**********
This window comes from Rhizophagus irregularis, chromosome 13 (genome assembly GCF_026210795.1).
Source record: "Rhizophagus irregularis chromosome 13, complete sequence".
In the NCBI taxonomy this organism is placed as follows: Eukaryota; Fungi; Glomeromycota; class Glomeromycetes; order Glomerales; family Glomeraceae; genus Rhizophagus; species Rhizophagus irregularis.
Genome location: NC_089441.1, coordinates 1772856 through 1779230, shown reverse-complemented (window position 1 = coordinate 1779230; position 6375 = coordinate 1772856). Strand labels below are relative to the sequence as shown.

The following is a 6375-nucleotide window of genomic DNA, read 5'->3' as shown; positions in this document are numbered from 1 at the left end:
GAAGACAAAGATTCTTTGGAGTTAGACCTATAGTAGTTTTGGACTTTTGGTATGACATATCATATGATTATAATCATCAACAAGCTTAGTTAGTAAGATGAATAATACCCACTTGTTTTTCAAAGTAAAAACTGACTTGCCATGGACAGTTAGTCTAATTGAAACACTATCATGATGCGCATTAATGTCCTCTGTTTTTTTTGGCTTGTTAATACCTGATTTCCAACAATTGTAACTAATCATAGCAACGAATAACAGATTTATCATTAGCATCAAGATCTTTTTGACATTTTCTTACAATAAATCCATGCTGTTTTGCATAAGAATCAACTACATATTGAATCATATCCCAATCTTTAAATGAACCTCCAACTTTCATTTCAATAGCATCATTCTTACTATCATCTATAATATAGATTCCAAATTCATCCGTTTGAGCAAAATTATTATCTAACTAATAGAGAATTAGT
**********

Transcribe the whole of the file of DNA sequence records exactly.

This window comes from Rhizophagus irregularis, chromosome 13 (genome assembly GCF_026210795.1).
Source record: "Rhizophagus irregularis chromosome 13, complete sequence".
In the NCBI taxonomy this organism is placed as follows: Eukaryota; Fungi; Glomeromycota; class Glomeromycetes; order Glomerales; family Glomeraceae; genus Rhizophagus; species Rhizophagus irregularis.
Genome location: NC_089441.1, coordinates 1772856 through 1779230, shown reverse-complemented (window position 1 = coordinate 1779230; position 6375 = coordinate 1772856). Strand labels below are relative to the sequence as shown.

The following is a 6375-nucleotide window of genomic DNA, read 5'->3' as shown; positions in this document are numbered from 1 at the left end:
GAAGACAAAGATTCTTTGGAGTTAGACCTATAGTAGTTTTGGACTTTTGGTATGACATATCATATGATTATAATCATCAACAAGCTTAGTTAGTAAGATGAATAATACCCACTTGTTTTTCAAAGTAAAAACTGACTTGCCATGGACAGTTAGTCTAATTGAAACACTATCATGATGCGCATTAATGTCCTCTGTTTTTTTTGGCTTGTTAATACCTGATTTCCAACAATTGTAACTAATCATAGCAACGAATAACAGATTTATCATTAGCATCAAGATCTTTTTGACATTTTCTTACAATAAATCCATGCTGTTTTGCATAAGAATCAACTACATATTGAATCATATCCCAATCTTTAAATGAACCTCCAACTTTCATTTCAATAGCATCATTCTTACTATCATCTATAATATAGATTCCAAATTCATCCGTTTGAGCAAAATTATTATCTAACTAATAGAGAATTAGT